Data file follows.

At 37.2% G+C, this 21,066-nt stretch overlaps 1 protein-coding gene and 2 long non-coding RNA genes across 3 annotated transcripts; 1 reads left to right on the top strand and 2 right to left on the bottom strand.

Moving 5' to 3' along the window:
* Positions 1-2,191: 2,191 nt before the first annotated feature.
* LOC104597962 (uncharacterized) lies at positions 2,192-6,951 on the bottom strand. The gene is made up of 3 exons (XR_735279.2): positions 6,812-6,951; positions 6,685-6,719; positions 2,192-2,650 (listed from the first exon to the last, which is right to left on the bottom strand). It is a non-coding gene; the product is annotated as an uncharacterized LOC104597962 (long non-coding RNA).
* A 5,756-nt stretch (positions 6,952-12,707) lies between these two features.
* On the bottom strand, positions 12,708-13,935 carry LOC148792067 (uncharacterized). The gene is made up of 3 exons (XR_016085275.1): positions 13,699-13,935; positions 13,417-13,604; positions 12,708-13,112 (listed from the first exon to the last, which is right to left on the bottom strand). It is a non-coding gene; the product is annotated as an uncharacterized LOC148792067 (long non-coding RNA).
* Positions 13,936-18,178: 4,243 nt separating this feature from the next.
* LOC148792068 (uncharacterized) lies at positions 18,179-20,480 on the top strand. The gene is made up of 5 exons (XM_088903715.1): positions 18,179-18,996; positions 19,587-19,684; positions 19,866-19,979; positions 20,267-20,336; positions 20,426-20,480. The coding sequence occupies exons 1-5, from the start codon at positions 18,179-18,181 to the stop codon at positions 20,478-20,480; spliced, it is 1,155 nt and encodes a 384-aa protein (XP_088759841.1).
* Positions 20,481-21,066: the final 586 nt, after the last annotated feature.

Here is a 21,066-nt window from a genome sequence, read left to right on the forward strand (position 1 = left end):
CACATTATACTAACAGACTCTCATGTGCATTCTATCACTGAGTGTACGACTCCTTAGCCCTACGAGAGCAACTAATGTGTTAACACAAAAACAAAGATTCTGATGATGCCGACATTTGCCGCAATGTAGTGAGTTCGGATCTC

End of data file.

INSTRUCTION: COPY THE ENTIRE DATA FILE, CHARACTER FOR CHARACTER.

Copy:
At 37.2% G+C, this 21,066-nt stretch overlaps 1 protein-coding gene and 2 long non-coding RNA genes across 3 annotated transcripts; 1 reads left to right on the top strand and 2 right to left on the bottom strand.

Moving 5' to 3' along the window:
* Positions 1-2,191: 2,191 nt before the first annotated feature.
* LOC104597962 (uncharacterized) lies at positions 2,192-6,951 on the bottom strand. The gene is made up of 3 exons (XR_735279.2): positions 6,812-6,951; positions 6,685-6,719; positions 2,192-2,650 (listed from the first exon to the last, which is right to left on the bottom strand). It is a non-coding gene; the product is annotated as an uncharacterized LOC104597962 (long non-coding RNA).
* A 5,756-nt stretch (positions 6,952-12,707) lies between these two features.
* On the bottom strand, positions 12,708-13,935 carry LOC148792067 (uncharacterized). The gene is made up of 3 exons (XR_016085275.1): positions 13,699-13,935; positions 13,417-13,604; positions 12,708-13,112 (listed from the first exon to the last, which is right to left on the bottom strand). It is a non-coding gene; the product is annotated as an uncharacterized LOC148792067 (long non-coding RNA).
* Positions 13,936-18,178: 4,243 nt separating this feature from the next.
* LOC148792068 (uncharacterized) lies at positions 18,179-20,480 on the top strand. The gene is made up of 5 exons (XM_088903715.1): positions 18,179-18,996; positions 19,587-19,684; positions 19,866-19,979; positions 20,267-20,336; positions 20,426-20,480. The coding sequence occupies exons 1-5, from the start codon at positions 18,179-18,181 to the stop codon at positions 20,478-20,480; spliced, it is 1,155 nt and encodes a 384-aa protein (XP_088759841.1).
* Positions 20,481-21,066: the final 586 nt, after the last annotated feature.

Here is a 21,066-nt window from a genome sequence, read left to right on the forward strand (position 1 = left end):
CACATTATACTAACAGACTCTCATGTGCATTCTATCACTGAGTGTACGACTCCTTAGCCCTACGAGAGCAACTAATGTGTTAACACAAAAACAAAGATTCTGATGATGCCGACATTTGCCGCAATGTAGTGAGTTCGGATCTC